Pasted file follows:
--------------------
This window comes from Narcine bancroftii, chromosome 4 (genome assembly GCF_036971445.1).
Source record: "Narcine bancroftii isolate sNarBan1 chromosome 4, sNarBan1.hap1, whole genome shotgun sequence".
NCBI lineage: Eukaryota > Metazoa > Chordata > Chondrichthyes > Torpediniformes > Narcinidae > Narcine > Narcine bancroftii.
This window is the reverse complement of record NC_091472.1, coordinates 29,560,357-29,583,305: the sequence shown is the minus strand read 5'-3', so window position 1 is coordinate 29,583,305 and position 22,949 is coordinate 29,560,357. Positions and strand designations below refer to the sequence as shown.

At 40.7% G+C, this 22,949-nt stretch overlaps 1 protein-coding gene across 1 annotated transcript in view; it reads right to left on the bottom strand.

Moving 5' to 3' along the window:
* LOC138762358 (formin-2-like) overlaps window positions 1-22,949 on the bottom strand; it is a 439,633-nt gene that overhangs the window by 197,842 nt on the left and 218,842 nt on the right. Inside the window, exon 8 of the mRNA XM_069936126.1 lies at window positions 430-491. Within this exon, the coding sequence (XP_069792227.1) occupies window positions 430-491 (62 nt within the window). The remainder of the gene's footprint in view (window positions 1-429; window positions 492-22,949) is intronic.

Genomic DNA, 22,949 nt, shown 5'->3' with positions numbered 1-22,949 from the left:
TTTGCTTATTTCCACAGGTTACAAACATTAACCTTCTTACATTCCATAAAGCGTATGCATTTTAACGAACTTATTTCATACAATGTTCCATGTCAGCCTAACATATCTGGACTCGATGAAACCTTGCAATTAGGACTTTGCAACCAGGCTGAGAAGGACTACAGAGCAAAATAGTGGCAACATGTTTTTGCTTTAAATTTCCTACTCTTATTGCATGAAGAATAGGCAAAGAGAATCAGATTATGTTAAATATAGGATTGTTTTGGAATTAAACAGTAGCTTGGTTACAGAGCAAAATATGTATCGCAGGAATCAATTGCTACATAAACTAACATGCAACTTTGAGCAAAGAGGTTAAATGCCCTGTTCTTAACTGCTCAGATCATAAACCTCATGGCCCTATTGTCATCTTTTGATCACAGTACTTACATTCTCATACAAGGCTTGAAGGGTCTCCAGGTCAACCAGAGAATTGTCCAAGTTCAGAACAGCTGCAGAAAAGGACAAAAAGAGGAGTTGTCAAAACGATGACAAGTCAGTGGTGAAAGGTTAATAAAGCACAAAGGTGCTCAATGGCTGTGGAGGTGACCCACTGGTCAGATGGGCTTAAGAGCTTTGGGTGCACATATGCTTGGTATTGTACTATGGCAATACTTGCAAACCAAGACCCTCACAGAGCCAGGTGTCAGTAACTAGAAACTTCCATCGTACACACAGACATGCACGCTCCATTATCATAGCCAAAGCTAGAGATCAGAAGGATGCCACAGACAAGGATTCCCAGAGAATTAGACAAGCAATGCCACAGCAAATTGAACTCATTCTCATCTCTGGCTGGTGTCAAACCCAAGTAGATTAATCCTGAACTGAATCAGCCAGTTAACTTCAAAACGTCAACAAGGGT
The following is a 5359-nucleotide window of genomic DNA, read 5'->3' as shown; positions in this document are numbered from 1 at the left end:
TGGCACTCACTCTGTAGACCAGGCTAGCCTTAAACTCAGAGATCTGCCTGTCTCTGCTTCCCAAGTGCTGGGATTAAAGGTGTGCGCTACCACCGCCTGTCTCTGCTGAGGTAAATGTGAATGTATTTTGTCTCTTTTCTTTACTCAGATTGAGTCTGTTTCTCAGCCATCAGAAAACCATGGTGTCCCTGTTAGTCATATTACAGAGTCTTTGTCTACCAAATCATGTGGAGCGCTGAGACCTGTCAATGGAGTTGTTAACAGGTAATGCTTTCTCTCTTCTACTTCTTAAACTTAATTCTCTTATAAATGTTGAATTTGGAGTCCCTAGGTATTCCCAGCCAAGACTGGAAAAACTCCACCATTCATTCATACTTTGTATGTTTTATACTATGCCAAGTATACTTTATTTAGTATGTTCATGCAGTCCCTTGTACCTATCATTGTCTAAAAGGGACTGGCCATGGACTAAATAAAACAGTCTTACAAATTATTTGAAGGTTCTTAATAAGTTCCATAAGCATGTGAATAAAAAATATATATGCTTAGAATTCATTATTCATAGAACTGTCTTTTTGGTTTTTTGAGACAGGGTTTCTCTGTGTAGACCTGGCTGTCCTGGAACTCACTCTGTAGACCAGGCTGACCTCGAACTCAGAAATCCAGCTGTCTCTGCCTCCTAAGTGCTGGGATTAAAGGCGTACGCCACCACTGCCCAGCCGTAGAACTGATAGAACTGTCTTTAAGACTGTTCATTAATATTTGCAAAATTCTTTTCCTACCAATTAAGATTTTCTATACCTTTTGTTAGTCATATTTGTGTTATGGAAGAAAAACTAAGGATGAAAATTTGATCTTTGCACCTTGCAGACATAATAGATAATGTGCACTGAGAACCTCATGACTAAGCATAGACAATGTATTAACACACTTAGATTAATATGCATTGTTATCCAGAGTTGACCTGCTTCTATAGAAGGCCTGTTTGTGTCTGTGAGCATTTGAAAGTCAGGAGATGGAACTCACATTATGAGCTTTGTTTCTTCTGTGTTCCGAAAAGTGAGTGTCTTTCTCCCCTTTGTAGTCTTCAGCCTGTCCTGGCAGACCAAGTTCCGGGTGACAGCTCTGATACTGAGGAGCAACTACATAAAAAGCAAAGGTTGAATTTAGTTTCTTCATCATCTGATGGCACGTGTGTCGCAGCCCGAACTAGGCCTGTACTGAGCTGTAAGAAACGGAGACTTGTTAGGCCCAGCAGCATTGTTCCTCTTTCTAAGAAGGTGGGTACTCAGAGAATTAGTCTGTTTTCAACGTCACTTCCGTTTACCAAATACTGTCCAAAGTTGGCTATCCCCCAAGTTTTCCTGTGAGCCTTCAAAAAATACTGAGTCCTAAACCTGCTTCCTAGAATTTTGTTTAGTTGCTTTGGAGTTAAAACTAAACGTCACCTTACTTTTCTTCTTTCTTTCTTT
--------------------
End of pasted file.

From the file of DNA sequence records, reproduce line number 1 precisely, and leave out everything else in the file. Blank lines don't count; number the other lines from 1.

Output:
This window comes from Narcine bancroftii, chromosome 4 (genome assembly GCF_036971445.1).